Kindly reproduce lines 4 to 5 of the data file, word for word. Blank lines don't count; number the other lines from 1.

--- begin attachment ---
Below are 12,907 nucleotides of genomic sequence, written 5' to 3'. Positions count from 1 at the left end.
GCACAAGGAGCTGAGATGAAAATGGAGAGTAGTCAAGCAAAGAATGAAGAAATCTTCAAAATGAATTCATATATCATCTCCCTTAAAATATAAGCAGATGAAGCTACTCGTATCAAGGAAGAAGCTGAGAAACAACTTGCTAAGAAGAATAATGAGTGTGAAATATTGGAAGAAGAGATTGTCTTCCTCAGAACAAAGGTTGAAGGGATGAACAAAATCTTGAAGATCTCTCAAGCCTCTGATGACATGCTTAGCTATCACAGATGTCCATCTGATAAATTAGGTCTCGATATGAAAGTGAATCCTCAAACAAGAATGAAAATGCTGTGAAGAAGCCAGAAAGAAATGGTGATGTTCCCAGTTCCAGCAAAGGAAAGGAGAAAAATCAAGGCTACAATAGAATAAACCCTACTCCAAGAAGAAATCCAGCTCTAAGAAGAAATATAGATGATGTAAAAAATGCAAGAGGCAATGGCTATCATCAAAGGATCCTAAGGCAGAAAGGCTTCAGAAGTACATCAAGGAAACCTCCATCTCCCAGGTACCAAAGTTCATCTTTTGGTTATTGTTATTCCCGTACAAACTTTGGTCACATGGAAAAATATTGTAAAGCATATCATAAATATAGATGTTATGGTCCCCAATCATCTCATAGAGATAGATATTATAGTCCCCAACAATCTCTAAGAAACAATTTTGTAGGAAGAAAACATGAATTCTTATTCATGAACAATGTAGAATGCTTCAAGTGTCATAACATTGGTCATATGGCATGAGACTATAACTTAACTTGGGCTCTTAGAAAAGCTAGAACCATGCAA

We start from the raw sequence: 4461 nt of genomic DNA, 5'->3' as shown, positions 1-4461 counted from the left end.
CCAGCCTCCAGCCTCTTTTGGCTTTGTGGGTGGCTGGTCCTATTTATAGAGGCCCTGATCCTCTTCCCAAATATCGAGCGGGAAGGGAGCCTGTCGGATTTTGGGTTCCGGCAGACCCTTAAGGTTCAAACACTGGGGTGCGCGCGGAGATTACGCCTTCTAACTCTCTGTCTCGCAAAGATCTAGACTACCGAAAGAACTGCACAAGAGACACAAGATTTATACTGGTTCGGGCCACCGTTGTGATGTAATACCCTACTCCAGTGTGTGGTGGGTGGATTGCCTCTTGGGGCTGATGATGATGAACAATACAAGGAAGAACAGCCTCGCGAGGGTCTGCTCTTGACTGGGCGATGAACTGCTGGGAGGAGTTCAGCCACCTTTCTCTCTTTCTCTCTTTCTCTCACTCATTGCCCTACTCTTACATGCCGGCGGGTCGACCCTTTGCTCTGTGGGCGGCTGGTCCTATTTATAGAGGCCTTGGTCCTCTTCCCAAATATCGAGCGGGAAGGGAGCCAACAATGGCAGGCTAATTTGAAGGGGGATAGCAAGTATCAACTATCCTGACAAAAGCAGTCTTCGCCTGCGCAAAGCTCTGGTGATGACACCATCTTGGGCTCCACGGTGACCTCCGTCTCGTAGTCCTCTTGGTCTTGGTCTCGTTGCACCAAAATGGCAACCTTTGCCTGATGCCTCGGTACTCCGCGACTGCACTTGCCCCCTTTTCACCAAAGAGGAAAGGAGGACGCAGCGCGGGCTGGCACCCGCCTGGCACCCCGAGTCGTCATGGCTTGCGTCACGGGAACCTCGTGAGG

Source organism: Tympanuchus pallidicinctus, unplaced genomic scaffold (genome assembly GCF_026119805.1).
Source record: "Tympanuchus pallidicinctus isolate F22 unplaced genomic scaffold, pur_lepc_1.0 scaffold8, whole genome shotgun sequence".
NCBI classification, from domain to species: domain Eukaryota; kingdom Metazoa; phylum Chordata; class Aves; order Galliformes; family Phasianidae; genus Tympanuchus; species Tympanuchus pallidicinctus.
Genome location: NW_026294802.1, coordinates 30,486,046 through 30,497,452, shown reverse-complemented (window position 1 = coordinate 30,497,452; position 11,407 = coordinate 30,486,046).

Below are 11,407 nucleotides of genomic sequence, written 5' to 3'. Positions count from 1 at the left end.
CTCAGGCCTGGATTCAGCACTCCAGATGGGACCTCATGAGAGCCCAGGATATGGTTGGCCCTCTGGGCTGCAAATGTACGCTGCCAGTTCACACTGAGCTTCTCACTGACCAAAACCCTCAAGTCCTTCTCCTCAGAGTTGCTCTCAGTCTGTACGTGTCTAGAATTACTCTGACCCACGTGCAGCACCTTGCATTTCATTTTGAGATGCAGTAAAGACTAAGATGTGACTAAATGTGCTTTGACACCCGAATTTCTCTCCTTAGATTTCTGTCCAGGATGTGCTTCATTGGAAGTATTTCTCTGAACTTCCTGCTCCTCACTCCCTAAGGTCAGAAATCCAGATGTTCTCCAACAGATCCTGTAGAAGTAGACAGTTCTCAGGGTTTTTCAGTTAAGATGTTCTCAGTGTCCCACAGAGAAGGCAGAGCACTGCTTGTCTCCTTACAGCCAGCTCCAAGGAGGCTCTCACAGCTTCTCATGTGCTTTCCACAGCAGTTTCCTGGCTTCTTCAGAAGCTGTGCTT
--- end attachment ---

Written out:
CCAGCCTCCAGCCTCTTTTGGCTTTGTGGGTGGCTGGTCCTATTTATAGAGGCCCTGATCCTCTTCCCAAATATCGAGCGGGAAGGGAGCCTGTCGGATTTTGGGTTCCGGCAGACCCTTAAGGTTCAAACACTGGGGTGCGCGCGGAGATTACGCCTTCTAACTCTCTGTCTCGCAAAGATCTAGACTACCGAAAGAACTGCACAAGAGACACAAGATTTATACTGGTTCGGGCCACCGTTGTGATGTAATACCCTACTCCAGTGTGTGGTGGGTGGATTGCCTCTTGGGGCTGATGATGATGAACAATACAAGGAAGAACAGCCTCGCGAGGGTCTGCTCTTGACTGGGCGATGAACTGCTGGGAGGAGTTCAGCCACCTTTCTCTCTTTCTCTCTTTCTCTCACTCATTGCCCTACTCTTACATGCCGGCGGGTCGACCCTTTGCTCTGTGGGCGGCTGGTCCTATTTATAGAGGCCTTGGTCCTCTTCCCAAATATCGAGCGGGAAGGGAGCCAACAATGGCAGGCTAATTTGAAGGGGGATAGCAAGTATCAACTATCCTGACAAAAGCAGTCTTCGCCTGCGCAAAGCTCTGGTGATGACACCATCTTGGGCTCCACGGTGACCTCCGTCTCGTAGTCCTCTTGGTCTTGGTCTCGTTGCACCAAAATGGCAACCTTTGCCTGATGCCTCGGTACTCCGCGACTGCACTTGCCCCCTTTTCACCAAAGAGGAAAGGAGGACGCAGCGCGGGCTGGCACCCGCCTGGCACCCCGAGTCGTCATGGCTTGCGTCACGGGAACCTCGTGAGG

Source organism: Tympanuchus pallidicinctus, unplaced genomic scaffold (genome assembly GCF_026119805.1).